Testing “Self-Driving” Cars – The Buck Stops Where?!

22 Jan

Hello D.O.T.,

I am very concerned regarding the U.S. Department of Transportation’s recently implied ownership of the “Self-Driving Car” testing process.

In truth, the testing of “self-driving” cars is another major software testing project (since cars do not, and never will, make decisions themselves).  This will necessitate the verification of acceptable vehicle behaviors under a huge number of real world scenarios.  All kinds of computer coding decisions will be made regarding the legal and safety “choices” exhibited by these cars. Perhaps these decisions will even be made (on occasion) by young urban computer whizzes who have not yet gotten around to obtaining their own driver’s licenses.  In addition, these scenarios, errors, and fixes will need to be documented, addressed and verified not just once, but for all of the competing proprietary systems utilized by the various car companies.  These separate “self-reported” real world “beta tests” will be occurring at the public’s risk.

Ideally, of course, this would all be combined and addressed by the D.O.T. as one overall beta test.  And by definition, this beta test would include the establishment of an appropriate project tracking system in which the public is encouraged to “report bugs”, in which issues are “logged” using a unique identifier, in which “accountability” or the “present ownership” of a particular bug is immediately identifiable at any given moment in time, and which would include the establishment of a clear decision making hierarchy regarding legalities, project priorities, and the postponing of less critical issues.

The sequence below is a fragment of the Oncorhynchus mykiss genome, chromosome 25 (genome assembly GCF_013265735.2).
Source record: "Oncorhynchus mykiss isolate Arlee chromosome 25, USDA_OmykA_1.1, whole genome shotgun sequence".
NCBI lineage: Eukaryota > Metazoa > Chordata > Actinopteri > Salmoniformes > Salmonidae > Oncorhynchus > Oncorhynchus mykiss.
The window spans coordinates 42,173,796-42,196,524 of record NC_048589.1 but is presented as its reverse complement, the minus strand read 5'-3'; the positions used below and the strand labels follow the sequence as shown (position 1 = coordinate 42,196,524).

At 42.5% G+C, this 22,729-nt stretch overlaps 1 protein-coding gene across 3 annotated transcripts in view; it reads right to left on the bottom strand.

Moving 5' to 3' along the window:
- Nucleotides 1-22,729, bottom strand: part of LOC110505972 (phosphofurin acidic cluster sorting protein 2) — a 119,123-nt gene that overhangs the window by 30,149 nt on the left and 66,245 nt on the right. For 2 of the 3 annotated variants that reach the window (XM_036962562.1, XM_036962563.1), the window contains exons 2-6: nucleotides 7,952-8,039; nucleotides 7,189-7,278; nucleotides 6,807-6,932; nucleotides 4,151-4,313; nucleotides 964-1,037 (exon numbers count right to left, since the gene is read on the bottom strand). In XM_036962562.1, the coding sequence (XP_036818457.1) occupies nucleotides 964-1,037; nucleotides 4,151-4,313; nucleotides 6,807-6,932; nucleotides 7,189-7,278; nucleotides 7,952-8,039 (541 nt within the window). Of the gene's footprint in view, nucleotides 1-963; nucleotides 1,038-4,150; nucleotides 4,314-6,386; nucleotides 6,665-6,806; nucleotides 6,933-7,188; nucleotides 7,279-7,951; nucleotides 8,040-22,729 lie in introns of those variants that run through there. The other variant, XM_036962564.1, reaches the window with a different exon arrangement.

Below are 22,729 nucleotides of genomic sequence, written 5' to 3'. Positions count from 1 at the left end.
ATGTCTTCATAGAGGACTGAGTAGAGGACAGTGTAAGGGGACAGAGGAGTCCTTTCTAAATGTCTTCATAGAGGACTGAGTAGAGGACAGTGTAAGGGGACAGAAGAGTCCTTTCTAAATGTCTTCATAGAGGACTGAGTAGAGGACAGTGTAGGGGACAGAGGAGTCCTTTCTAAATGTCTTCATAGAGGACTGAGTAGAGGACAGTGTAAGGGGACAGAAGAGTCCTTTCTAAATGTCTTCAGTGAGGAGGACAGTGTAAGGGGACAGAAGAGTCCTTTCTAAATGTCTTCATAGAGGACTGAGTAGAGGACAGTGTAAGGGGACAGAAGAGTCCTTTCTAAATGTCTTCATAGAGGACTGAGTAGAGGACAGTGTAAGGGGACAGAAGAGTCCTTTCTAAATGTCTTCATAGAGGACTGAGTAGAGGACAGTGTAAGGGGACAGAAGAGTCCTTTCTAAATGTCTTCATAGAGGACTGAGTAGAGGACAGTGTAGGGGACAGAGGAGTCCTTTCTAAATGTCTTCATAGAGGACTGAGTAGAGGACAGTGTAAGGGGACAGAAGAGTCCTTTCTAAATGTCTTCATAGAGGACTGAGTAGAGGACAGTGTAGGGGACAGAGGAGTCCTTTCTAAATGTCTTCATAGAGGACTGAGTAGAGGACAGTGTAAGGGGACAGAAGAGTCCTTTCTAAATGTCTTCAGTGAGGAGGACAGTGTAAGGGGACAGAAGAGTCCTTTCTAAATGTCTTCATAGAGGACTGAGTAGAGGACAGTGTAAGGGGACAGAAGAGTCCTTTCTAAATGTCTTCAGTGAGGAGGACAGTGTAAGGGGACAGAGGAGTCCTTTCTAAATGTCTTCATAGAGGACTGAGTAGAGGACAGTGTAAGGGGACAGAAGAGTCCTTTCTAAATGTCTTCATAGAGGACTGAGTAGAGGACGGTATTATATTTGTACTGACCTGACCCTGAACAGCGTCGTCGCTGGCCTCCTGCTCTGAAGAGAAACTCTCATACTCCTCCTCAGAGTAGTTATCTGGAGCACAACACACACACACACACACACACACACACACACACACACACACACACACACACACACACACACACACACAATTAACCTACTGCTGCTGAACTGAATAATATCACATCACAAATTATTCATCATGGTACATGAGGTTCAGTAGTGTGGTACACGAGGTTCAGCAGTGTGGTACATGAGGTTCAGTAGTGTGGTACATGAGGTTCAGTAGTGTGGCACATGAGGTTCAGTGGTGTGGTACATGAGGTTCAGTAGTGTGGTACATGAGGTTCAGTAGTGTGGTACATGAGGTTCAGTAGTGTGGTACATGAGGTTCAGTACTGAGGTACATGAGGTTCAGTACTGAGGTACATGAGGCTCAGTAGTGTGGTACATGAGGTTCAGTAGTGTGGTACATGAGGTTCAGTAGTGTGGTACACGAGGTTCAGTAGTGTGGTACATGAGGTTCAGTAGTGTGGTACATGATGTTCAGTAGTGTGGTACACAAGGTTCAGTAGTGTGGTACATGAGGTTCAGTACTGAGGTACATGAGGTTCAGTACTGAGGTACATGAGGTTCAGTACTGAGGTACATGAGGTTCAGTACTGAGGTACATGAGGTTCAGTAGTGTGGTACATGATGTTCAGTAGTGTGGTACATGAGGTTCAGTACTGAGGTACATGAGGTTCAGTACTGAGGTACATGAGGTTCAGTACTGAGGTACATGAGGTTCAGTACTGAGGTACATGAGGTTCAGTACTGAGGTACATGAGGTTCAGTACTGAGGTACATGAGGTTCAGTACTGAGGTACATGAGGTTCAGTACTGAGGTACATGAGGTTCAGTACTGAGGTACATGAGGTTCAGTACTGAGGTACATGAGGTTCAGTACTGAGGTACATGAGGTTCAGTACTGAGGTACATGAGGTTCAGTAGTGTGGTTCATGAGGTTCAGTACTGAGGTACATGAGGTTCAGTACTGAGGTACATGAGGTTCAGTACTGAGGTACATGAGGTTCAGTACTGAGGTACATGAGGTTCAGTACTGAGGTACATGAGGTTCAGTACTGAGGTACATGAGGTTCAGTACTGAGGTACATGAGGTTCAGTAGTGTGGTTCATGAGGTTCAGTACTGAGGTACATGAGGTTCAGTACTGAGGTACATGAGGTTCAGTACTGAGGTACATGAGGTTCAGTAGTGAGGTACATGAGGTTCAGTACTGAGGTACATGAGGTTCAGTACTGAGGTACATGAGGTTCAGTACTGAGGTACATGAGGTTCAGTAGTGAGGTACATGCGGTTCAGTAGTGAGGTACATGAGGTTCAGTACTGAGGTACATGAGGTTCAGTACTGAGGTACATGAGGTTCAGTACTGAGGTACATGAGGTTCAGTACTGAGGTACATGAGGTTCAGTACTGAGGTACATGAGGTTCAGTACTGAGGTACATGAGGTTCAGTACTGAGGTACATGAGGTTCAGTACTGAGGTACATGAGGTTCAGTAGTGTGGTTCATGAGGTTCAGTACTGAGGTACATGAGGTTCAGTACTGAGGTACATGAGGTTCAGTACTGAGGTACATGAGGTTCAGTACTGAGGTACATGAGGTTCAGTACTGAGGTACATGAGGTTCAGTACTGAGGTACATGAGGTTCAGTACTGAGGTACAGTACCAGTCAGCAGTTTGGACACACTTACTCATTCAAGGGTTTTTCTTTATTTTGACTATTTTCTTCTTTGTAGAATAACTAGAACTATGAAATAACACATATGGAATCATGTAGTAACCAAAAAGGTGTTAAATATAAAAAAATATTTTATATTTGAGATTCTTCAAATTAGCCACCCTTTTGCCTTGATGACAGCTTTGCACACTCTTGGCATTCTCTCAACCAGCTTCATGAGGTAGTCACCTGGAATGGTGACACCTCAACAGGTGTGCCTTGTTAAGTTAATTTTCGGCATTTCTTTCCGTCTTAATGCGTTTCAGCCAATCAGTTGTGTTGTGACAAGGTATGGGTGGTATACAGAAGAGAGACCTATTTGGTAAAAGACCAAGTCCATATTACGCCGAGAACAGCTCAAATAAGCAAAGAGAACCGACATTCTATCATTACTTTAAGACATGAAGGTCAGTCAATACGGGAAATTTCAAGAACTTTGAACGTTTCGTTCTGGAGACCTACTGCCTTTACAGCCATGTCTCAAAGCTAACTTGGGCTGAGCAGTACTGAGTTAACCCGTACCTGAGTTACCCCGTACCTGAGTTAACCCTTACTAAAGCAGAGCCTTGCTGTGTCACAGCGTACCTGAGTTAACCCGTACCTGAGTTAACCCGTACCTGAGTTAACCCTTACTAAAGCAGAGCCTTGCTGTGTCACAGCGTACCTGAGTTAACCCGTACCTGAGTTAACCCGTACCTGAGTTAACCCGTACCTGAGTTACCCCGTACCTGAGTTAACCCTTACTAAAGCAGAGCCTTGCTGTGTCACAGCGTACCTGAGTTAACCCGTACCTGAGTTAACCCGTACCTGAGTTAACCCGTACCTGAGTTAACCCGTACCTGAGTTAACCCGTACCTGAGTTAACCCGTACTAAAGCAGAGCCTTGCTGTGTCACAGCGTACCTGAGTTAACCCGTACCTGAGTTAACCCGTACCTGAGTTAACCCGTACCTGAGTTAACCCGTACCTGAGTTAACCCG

My concerns are as follows:

From my own experience – in which the D.O.T. has failed to assume ownership of any of the numerous road dangers I have documented over the past few years – it seems the D.O.T. does not currently have a public oriented, problem reporting system similar to the one described above.  Incidentally, there are certainly a number of “Best Practices” principles to be gleaned from my previous correspondences (more on that later).

On two separate occasions I was told by your employees that the US D.O.T. is prohibited from direct involvement in relation to state specific legislation.  I have also learned through experience that state legislators are not likely to admit that one of the safety “improvements” they previously voted for turned out to be dangerous.  On top of this, future dangers occurring as a result of interactions between “self-driving” cars and people will likely be a bit tricky to describe.  This is because many of society’s most logical thinkers (the aforementioned computer programmers) will have already taken into account the handling of many of the more commonly encountered driving scenarios.  These new “state specific dangers” will require much more involved, mind numbing explanations leading to even less likelihood that politicians will expend their political capital on such “I was wrong” campaigns.  And given the “recent trend” nature of the dangers I myself have been warning about, I am concerned that the D.O.T. does not understand the scope, magnitude, or irreversibility of the problems created should it let the genie out of the bottle prematurely!